Title

Role of Zebrafish GADD34 in Regulating Protein Synthesis in Response to ER Stress

Poster Number

49

Lead Author Major

Pre-Dentistry and Biological Sciences

Format

Poster Presentation

Faculty Mentor Name

Doug Weiser

Faculty Mentor Department

Biological Sciences

Abstract/Artist Statement

Eukaryotic cells respond to accumulation of unfolded proteins in the endoplasmic reticulum (ER) by phosphorylating the alpha subunit of eukaryotic translation initiation factor 2 (eIF- 2alpha), inhibiting translation. ER stress is compensated by kinase activity, terminating general protein synthesis, however, few transcripts are activated, thereupon activating other downstream genes such as growth arrest and DNA damage-inducible protein 34 (GADD34), triggering a negative feedback response to the attenuation of protein synthesis. Studies of GADD34 have shown GADD34 to interact with protein phosphatase 1 (PP1), resulting in the dephosphorylation of eIF-2alpha, allowing translation of proteins to ensue once more. The strength of this GADD34 negative feedback mechanism determines whether ER stress induced cells will initiate apoptosis, or overcome the stress response and survive. In this particular study, Zebrafish embryos and GADD34 transcripts were used to further comprehend the expression and mode of action of GADD34 in ER stress induced cells. The rapid uptake of ER stress-inducing drug, Thapsigargin, and the ease of distinct visualization of the expressed gene made Zebrafish embryos a favorable organism of study. In situ hybridization of dechorinated Zebrafish embryos using sense and anti-sense RNA GADD34 probes were attempted to visualize the expression of GADD34 in stress-induced embryos. Various transcripts with deletion mutations were generated using PCR, and observed in cancer cells to determine different domain interactions with PP1 and subcellular localization of GADD34. By observing the expression patterns of GADD34 in Zebrafish embryos and cancer cells, we hope to obtain greater understanding of protein regulation within mammalian cells.

Location

DeRosa University Center, Ballroom

Start Date

20-4-2013 1:00 PM

End Date

20-4-2013 3:00 PM

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Apr 20th, 1:00 PM Apr 20th, 3:00 PM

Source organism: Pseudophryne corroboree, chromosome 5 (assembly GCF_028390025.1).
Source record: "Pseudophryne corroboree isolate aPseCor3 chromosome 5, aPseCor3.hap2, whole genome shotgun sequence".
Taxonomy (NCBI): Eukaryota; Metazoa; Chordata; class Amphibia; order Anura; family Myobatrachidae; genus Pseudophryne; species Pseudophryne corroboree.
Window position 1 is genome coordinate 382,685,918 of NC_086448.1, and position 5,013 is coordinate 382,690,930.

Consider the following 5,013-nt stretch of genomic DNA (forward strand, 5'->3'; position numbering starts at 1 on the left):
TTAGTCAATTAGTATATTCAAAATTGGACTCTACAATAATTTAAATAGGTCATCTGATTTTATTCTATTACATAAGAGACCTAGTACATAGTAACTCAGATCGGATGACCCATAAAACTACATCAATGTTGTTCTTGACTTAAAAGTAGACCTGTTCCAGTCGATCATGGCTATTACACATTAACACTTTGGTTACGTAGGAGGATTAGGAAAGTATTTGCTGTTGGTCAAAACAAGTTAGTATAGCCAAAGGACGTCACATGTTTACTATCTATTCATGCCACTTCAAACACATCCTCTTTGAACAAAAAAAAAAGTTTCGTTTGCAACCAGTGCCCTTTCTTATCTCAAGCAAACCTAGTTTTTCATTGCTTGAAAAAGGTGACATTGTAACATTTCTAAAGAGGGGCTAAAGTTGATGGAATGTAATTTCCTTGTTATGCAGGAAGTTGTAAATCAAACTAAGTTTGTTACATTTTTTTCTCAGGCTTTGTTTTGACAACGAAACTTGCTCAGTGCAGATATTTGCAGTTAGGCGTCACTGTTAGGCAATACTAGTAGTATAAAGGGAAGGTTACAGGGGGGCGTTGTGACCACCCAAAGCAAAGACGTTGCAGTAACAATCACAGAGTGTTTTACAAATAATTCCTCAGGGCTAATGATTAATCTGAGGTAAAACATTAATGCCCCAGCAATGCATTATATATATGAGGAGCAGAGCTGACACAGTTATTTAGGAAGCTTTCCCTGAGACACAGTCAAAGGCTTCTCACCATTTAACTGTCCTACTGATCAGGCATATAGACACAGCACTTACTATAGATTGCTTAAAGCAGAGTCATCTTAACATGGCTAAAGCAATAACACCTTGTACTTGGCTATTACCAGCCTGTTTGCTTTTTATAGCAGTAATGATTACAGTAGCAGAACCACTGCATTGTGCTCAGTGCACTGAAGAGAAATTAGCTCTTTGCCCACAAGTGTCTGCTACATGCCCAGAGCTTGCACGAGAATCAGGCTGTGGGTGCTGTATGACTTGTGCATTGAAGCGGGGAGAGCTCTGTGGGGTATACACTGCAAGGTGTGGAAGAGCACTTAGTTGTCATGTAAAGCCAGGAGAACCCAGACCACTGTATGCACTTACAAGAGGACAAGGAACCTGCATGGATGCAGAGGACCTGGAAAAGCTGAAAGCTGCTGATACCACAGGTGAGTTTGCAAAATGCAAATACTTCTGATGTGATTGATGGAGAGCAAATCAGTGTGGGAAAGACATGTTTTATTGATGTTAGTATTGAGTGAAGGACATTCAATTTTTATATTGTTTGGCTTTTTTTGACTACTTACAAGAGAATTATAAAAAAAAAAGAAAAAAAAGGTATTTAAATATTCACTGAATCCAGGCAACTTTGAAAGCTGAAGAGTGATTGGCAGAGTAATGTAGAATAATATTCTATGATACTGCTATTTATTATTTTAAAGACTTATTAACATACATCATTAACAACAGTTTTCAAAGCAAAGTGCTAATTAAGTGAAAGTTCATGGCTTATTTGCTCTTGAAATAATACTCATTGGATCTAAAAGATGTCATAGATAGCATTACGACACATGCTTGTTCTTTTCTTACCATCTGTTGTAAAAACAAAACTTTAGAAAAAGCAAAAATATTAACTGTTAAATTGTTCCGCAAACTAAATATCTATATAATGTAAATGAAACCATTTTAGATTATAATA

Role of Zebrafish GADD34 in Regulating Protein Synthesis in Response to ER Stress

DeRosa University Center, Ballroom

Eukaryotic cells respond to accumulation of unfolded proteins in the endoplasmic reticulum (ER) by phosphorylating the alpha subunit of eukaryotic translation initiation factor 2 (eIF- 2alpha), inhibiting translation. ER stress is compensated by kinase activity, terminating general protein synthesis, however, few transcripts are activated, thereupon activating other downstream genes such as growth arrest and DNA damage-inducible protein 34 (GADD34), triggering a negative feedback response to the attenuation of protein synthesis. Studies of GADD34 have shown GADD34 to interact with protein phosphatase 1 (PP1), resulting in the dephosphorylation of eIF-2alpha, allowing translation of proteins to ensue once more. The strength of this GADD34 negative feedback mechanism determines whether ER stress induced cells will initiate apoptosis, or overcome the stress response and survive. In this particular study, Zebrafish embryos and GADD34 transcripts were used to further comprehend the expression and mode of action of GADD34 in ER stress induced cells. The rapid uptake of ER stress-inducing drug, Thapsigargin, and the ease of distinct visualization of the expressed gene made Zebrafish embryos a favorable organism of study. In situ hybridization of dechorinated Zebrafish embryos using sense and anti-sense RNA GADD34 probes were attempted to visualize the expression of GADD34 in stress-induced embryos. Various transcripts with deletion mutations were generated using PCR, and observed in cancer cells to determine different domain interactions with PP1 and subcellular localization of GADD34. By observing the expression patterns of GADD34 in Zebrafish embryos and cancer cells, we hope to obtain greater understanding of protein regulation within mammalian cells.